Last Updated on April 20, 2021 by Husain Parvez
As a small business – and particularly when you are just starting out – it can be difficult to feel as though potential customers are able to take you seriously. When so much of the world of business is overshadowed by a few leading players – national or even international giants with more weight, sway, and recognition than the remaining 95% of businesses – feeling as though you stand any chance at all of attracting a significant clientele over to your brand is, at times, very difficult.
Still, statistics don’t lie, and according to recent insight almost 85% of consumers feel a greater sense of trust in local businesses. This should provide a great source of reassurance to many entrepreneurs pioneering up and down the country – but, as always, there remains plenty that we need to do in order to ensure that our small scale operations appear credible to increasingly discerning consumers.
Read our three tips to boosting small business credibility, below.
Use a Business Number – and Make Answering it as Convenient as Possible
As customers, we are all prone to making snap judgements about companies and suppliers with which we are unfamiliar. In order to guard ourselves against inconveniences and wasted money and time, we look – whether consciously or subconsciously – at factors such as the quality of the company’s website, and, of course, whether or not their contact procedure suggests that it is a professionally run operation, or still stuck in the little league.
For the latter, drawing a definitive line in the sand between your personal and professional lines of communication is vital not only to your ability to ‘switch off’ at the end of each day, but also to that all-important first-impression you put forth to potential customers and clients. By implementing a personalised voicemail, sticking to business hours, and, most importantly, a separate phone number – whether you choose to pursue a localised presence, or utilise a toll-free 1800 number and cast a wider net with your business – you can ensure that your business takes on a fully-formed persona of its own.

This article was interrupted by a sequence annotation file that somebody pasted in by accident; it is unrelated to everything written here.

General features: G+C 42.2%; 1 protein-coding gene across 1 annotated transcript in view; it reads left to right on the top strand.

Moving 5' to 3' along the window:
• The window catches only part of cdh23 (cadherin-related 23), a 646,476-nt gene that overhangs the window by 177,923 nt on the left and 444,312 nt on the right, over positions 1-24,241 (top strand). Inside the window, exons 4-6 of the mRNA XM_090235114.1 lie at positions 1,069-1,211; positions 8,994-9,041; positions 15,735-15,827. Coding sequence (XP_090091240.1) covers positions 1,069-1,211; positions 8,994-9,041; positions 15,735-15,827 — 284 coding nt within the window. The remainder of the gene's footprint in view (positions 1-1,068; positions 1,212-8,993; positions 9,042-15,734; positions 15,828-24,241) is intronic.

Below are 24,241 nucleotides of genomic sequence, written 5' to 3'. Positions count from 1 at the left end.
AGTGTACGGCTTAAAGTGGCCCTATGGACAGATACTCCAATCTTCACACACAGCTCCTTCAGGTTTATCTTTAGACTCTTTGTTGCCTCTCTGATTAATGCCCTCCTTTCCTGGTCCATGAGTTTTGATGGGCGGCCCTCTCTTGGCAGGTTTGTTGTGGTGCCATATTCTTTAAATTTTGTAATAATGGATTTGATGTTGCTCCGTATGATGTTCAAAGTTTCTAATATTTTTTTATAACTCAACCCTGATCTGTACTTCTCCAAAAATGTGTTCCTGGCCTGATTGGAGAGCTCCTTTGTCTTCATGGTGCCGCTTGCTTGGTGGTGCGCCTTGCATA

Harness Raw Creativity into Consistency
When you have creative authority over your business – and particularly when that business is very new – it is all too easy to unleash a whole torrent of creativity into every aspect of the business – from the website to your branding, social media and marketing campaigns. As an entrepreneur, you are likely bristling with ideas and concepts – all of which seem to take on a great sense of urgency, even before they become fully formed concepts.
Of course, creativity should never be chained down, but it is best for any business if its creatives can be harnessed toward one unified and cohesive idea. If your brand’s voice and visuals seem to change with the tides, then prospective customers will feel confused – and maybe even a little doubtful over your credibility.
Similarly, work towards implementing a schedule for social media, or your site’s blog. A consistent approach is often touted as the best framework for marketing yourself online, rather than a more spontaneous, off-the-cuff approach to posting.
Take a Stance as a Business
A few years ago, the line drawn between businesses and social issues was relatively clear cut. While brands could – and did – take various public stands against and for certain issues, it remained – for the most part – an optional departure from the brand’s main identity and focus. Of course, there were always exceptions, and some of the world’s leading brands have long since made it known that a concern for issues such as sustainability and human rights were a core part of their brand’s philosophy.
Now, however, consumers are increasingly calling upon other brands to do the same, and to commit to the broader issues at hand, rather than growing comfortable within their own consumer-driven microcosm.
For new or small businesses, embracing this new landscape with both arms is one of the best things you can do. Not only will it ensure that you are able to make a genuinely positive impact on the world, but also that you are working toward forging lasting and genuine connections with your customers, rather than pursuing a mode of business that has been replaced by activism and a drive toward genuine purpose.
Pursuing corporate responsibility as a small business is, of course, the work of many years, rather than being a ‘once in a blue moon’ occurrence. It can, however, have a profoundly positive impact on your brand’s perception in relevant markets, and, of course, wider social issues. Customers will feel a deeper connection to your brand – and that is something that will only continue to grow in importance as we move further into the 2020s.
Being perceived as a credible, though small, entity is entirely possible – and highly rewarding. Like many things, however, it takes time and hard work to build a solid foundation within your target market – whether you are a local business, or looking to capture the attention of a national customer base.
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